As diplomatic talks on the future of Syria began in Switzerland Wednesday, a Syrian opposition group appealed to the International Court of Justice (ICJ) against President Bashar Assad, presenting what it said was evidence of alleged war crimes.

Haitham Al-Maleh, head of the Syrian National Coalition’s legal committee and a participant at the Geneva II talks held in Montreux, Switzerland, told the opposition website Zaman Al-Wasl that his organization has prepared a detailed document of the Assad regime’s “crimes against the Syrian people” over the past year. Maleh said that he is responsible for the appeal.

Only states are eligible to appear before the ICJ, the principle judicial organ of the United Nations set up to settle disputes between states. According to its website, “the Court has no jurisdiction to deal with applications from individuals, non-governmental organizations, corporations or any other private entity.”

It is possible that Al-Maleh was actually referring to the International Criminal Court (ICC), another Hague-based tribunal established under the Rome Statute in 1998 to try individuals accused of genocide and crimes against humanity. The ICC can initiate an investigation if evidence of war crimes evidence is brought before it.

The number of casualties in Syria’s civil war, which began as a nonviolent popular protest in March 2011, is currently estimated at 130,000.

Talks in Switzerland were off to a shaky start Wednesday, with Syrian Foreign Minister Walid Moallem and US Secretary of State John Kerry sparring over the prospect of President Assad remaining in power. Kerry said Wednesday at the conference that Assad has lost his legitimacy to lead after an “appalling assault” on his people and cannot regain that legitimacy.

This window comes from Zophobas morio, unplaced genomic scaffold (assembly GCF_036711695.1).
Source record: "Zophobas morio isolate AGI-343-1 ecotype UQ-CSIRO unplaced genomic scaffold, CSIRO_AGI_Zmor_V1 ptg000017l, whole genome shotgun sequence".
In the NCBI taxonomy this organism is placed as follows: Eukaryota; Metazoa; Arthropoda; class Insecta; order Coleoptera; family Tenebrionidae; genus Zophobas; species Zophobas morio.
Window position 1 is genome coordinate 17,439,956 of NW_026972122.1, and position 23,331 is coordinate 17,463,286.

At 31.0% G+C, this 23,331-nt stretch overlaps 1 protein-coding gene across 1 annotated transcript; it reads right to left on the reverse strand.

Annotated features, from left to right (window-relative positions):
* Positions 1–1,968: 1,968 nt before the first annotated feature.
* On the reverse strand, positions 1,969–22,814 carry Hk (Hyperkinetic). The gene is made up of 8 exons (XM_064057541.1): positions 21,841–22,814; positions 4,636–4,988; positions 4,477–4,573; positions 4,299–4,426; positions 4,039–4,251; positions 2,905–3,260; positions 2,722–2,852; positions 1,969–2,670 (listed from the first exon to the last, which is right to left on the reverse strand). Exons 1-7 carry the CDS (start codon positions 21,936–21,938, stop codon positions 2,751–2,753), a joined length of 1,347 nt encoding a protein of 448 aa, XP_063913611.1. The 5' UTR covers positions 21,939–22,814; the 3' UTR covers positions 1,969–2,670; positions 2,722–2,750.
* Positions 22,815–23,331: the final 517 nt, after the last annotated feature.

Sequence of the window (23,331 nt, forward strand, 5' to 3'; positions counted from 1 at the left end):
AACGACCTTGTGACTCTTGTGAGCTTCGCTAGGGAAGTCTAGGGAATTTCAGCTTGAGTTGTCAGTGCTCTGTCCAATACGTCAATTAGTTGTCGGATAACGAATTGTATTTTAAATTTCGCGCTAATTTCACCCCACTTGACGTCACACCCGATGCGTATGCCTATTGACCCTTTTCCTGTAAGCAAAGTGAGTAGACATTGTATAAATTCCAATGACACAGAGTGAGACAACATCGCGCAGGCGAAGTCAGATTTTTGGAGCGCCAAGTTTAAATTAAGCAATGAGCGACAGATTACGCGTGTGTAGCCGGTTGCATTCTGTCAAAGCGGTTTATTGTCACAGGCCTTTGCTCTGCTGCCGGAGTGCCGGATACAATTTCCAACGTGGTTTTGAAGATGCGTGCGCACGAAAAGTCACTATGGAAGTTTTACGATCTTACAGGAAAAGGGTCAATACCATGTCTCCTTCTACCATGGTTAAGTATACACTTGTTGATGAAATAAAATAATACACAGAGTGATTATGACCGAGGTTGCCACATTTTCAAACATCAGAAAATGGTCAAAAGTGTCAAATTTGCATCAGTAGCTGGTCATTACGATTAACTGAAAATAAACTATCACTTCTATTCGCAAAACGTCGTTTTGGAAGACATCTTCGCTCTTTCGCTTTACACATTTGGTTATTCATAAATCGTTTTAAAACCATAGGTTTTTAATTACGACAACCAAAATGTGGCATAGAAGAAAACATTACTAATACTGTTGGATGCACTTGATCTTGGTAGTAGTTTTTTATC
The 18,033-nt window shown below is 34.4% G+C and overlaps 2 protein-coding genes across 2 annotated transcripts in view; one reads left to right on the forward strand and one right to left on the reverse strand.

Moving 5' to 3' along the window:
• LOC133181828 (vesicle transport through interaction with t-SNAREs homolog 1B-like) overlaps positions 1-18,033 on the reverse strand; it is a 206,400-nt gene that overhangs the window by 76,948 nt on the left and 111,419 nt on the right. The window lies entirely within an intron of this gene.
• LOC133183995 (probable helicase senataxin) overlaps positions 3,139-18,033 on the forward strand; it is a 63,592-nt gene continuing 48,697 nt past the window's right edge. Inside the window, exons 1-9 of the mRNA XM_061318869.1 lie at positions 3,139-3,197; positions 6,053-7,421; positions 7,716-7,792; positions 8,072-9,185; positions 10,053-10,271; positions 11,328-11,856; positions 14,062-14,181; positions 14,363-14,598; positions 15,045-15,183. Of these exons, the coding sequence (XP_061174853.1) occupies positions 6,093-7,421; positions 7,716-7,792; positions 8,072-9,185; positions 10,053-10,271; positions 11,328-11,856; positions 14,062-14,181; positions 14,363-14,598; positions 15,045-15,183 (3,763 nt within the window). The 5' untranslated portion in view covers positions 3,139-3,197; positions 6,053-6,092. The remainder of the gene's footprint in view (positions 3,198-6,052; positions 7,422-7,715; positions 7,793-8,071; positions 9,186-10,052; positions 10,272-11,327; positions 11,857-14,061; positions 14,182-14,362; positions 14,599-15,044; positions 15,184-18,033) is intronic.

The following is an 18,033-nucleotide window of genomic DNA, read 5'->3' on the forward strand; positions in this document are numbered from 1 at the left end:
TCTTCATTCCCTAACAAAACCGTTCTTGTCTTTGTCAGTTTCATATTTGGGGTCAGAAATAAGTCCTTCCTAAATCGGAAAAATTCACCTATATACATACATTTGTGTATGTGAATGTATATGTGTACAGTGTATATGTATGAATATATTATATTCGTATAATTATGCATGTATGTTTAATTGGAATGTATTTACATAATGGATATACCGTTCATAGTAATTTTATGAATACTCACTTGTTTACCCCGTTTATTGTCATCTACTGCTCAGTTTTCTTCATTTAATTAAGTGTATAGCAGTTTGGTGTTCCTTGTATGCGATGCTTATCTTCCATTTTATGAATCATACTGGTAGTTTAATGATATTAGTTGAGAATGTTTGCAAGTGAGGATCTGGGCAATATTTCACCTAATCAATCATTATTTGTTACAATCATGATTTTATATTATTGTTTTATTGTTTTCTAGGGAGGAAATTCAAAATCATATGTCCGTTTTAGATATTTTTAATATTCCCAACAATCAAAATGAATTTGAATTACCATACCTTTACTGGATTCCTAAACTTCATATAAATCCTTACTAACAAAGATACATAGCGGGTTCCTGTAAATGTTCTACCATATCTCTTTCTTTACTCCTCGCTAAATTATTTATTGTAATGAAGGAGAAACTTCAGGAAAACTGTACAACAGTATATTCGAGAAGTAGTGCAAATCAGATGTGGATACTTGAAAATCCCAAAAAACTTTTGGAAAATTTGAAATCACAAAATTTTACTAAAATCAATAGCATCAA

Moallem retorted that the Syrian people alone will determine whether or not Assad will be president, later clashing with UN Secretary Ban Ki-moon over the length of his speech.

Meanwhile, three prominent international war-crimes experts said they had received a huge cache of photographs documenting the killing of some 11,000 detainees by Syrian authorities.

David Crane, one of the three experts, told The Associated Press that the cache provides strong evidence for charging President Bashar Assad and others for crimes against humanity. “But what happens next will be a political and diplomatic decision,” he added.

In the 55,000 digital images, smuggled out by an alleged defector from Syria’s military police, the victims’ bodies showed signs of torture, including ligature marks around the neck and marks of beatings, while others show extreme emaciation suggestive of starvation.

The report — which was commissioned by the Qatar government, one of the countries that are deeply involved in the Syrian conflict and a major backer of the opposition — could not be independently confirmed.

Syria’s Justice Ministry called the report a “gathering of images of unidentified people, some of whom have turned out to be foreigners of different nationalities who were killed while attacking military checkpoints and civilian establishments.” It added that others were civilians and military personnel who were killed under torture by “terrorist groups allegedly for supporting the state.”

The ministry said that the report has been revealed on the eve of the peace conference in a bid to “undermine the current efforts that aim to bring peace to Syria and end the international terrorism inside it.